‘Twas the night before Christmas and all I could see
Was the sad little thing from our back forty.
With branches so sparse and a top so bare
I worried St. Nicholas would pass by without care.
The children just didn’t know what they’d done
When they’d pointed and said that this was the one.
“We can buy one,” we said, “from just down the street.”
But, no, they insisted this couldn’t be beat.
Just one string of lights, that’s all that it took
At the weight of that string, the branches they shook.
The star was too big, it resisted our tries
So we had to secure it with some cable ties.
We put a dowel up the back, to help it be tough.
“It’ll be fine,” I said, “once we light the thing up.”
But the ornaments of paper and glitter and glue,
Though they weigh nearly nothing, they bent it in two.
Over the weeks, it’s grown even sadder
I worry that Santa will know what’s the matter.
“Those people,” he’ll say, “Are just much too cheap.”
And this poor little tree will make the man weep.
As dry leaves that before the wild hurricane fly,
So do the needles fall right into your eye.
And the garland, red yarn, that I knit with love
Doesn’t hide the shower of greenery that comes from above.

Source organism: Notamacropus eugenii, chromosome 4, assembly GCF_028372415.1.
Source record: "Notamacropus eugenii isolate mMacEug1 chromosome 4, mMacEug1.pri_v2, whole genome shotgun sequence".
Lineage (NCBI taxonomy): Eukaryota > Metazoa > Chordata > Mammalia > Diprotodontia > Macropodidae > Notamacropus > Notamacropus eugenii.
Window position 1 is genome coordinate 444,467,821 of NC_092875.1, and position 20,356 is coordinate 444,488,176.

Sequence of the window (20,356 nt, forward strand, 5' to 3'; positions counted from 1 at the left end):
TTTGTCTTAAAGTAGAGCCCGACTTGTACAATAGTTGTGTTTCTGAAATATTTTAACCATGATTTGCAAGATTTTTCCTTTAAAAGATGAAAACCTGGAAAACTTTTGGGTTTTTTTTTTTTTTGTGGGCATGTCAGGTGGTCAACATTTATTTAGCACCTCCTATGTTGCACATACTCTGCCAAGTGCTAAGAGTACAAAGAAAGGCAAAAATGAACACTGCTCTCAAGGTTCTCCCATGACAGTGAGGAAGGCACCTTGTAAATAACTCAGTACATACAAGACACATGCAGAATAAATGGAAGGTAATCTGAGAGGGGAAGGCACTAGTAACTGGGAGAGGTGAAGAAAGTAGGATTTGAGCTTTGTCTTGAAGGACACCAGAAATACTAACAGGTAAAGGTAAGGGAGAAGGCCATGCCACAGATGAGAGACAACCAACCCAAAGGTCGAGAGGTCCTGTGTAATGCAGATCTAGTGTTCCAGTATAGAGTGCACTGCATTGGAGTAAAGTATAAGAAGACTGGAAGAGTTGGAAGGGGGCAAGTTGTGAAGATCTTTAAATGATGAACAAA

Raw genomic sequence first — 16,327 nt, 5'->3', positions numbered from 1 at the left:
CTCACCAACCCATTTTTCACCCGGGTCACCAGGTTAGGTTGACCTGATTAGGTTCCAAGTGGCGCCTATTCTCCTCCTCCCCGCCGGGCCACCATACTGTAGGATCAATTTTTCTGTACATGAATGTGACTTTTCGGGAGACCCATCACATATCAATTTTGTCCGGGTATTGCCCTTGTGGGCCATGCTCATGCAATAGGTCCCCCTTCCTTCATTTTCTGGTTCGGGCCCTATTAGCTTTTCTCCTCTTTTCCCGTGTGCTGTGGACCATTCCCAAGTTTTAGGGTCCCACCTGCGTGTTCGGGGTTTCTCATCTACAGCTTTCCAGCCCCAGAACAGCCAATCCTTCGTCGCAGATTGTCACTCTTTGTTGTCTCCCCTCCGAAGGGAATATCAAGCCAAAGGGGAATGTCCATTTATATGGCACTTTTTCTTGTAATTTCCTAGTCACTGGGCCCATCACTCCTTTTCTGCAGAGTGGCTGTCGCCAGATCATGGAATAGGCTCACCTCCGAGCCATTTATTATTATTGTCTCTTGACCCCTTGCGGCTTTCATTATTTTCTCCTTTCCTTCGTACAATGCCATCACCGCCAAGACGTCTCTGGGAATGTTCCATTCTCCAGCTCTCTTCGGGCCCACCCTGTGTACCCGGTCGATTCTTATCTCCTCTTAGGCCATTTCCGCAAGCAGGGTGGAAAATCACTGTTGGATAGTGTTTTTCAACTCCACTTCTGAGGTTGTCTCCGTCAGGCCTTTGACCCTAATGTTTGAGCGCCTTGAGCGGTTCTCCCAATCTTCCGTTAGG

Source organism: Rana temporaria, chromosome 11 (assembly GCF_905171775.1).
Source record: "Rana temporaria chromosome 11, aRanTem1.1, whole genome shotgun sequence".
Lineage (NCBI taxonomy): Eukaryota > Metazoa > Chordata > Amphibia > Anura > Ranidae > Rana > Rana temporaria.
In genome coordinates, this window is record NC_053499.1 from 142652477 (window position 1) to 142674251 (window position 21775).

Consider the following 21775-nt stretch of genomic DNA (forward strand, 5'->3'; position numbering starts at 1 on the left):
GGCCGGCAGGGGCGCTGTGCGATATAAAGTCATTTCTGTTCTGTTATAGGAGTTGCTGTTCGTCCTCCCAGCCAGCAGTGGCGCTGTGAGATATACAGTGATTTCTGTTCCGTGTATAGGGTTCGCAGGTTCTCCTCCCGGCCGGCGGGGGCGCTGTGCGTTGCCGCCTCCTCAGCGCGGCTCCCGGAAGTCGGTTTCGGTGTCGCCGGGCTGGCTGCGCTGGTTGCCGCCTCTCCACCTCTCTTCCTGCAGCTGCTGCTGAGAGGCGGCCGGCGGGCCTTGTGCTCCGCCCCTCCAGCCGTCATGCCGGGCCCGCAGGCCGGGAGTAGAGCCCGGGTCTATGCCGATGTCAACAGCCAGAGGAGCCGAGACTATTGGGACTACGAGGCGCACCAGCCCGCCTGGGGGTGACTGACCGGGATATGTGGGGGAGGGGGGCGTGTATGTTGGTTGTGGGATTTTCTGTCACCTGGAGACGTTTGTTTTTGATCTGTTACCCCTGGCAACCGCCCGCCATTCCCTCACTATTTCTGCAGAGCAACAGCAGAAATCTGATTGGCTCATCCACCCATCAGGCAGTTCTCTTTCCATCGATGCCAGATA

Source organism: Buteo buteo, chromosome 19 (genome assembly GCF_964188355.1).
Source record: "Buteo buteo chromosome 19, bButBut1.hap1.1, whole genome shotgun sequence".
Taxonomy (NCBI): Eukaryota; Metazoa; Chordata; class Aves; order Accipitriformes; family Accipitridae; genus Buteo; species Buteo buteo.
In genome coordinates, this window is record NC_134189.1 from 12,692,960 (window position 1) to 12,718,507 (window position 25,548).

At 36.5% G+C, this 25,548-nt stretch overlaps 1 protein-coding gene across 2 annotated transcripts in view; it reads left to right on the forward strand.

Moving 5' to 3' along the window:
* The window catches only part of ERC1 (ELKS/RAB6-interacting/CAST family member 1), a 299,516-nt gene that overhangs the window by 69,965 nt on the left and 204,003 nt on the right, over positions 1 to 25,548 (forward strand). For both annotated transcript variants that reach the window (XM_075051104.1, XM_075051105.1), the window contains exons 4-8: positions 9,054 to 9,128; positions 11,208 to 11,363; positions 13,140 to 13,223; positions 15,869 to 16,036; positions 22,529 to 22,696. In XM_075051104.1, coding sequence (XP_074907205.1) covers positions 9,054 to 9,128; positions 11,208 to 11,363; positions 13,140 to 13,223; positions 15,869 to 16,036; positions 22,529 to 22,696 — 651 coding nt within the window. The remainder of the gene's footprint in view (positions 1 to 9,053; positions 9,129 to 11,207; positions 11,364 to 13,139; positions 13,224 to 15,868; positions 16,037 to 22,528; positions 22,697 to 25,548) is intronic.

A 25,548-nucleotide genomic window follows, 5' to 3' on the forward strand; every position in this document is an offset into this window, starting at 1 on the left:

And yet I hope that when I hear on the roof
The prancing and pawing of each little hoof,
The tree will still be standing, despite its sad story,
To meet Mr. Santa in all of his glory.
He’ll be shiny and clean, a regular Pinterest elf
His outfit so pressed it belongs on a shelf.
The bundle of toys that he flings on his back
Will be in rare merino wool, an avant garde sack.
When he sees our poor tree, our sad little sapling,
I wonder how hard his knee he’ll be slapping.
“What’s with that thing?” he’ll wonder. “That’s not worth a dime.
That’s not part of the approved Christmas line.”
“Where’s the fullness? The glamour? The matched ornaments?
The branches are weak and the top is all bent.
Why would you pick this said little tree
When the Boy Scouts were selling them for what? Thirty?”
And Santa will turn and away he will go
To prettier homes with trees they can show.
No Charlie Brown trees for this Santa this year.
His visions and plans aren’t being met here.
But maybe our Santa is grubby and merry
With sooty black cheeks and a nose like a cherry.
He’ll see our tree, like his long ago.
He’ll see glitter ornaments and then he will know.
This house, it has kids, they like art, they like craft
They like a tree best when it comes from out back.
And those branches, so bent and so brief
Still work just fine to put presents underneath.
This Santa doesn’t worry, he likes Charlie Brown.
He’s not trying to keep up with the people in town.
He’ll give us our stuff and he’ll do it all chortle-y
Because trees are the best, even from the back forty.